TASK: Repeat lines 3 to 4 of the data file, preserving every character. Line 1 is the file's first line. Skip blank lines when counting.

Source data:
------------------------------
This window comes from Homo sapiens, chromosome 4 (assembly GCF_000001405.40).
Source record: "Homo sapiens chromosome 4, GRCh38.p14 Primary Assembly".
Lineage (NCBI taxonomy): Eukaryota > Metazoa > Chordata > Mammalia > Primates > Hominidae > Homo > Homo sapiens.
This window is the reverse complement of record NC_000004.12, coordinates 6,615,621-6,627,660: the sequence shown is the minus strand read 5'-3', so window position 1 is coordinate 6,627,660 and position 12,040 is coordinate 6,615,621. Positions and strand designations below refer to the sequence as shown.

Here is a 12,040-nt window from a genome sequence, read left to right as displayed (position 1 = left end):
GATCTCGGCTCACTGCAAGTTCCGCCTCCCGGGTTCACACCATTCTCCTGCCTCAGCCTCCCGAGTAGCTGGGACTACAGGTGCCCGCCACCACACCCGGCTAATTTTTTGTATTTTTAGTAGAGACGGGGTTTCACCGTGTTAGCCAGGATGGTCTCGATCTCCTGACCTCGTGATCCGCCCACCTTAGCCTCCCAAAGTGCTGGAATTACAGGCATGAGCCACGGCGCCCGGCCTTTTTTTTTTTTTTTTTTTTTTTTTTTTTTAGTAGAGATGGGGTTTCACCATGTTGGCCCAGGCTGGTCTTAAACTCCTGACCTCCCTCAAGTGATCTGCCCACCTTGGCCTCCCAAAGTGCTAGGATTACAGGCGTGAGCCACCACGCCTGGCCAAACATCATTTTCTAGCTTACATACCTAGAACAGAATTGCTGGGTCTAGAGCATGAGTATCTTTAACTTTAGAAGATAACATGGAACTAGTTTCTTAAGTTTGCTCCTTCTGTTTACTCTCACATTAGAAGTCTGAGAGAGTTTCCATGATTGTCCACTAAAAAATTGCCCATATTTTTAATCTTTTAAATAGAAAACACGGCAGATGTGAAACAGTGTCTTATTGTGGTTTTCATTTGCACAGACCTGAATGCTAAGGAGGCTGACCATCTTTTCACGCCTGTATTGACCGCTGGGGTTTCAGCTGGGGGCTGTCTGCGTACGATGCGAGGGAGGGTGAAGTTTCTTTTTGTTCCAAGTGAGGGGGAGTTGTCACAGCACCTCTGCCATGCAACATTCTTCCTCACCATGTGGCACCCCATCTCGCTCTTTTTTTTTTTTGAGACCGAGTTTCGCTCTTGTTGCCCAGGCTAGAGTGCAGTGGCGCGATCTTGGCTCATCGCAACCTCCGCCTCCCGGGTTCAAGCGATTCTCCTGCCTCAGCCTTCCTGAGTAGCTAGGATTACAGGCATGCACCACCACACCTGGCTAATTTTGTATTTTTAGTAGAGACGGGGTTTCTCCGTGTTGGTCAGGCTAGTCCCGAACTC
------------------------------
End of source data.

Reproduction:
Lineage (NCBI taxonomy): Eukaryota > Metazoa > Chordata > Mammalia > Primates > Hominidae > Homo > Homo sapiens.
This window is the reverse complement of record NC_000004.12, coordinates 6,615,621-6,627,660: the sequence shown is the minus strand read 5'-3', so window position 1 is coordinate 6,627,660 and position 12,040 is coordinate 6,615,621. Positions and strand designations below refer to the sequence as shown.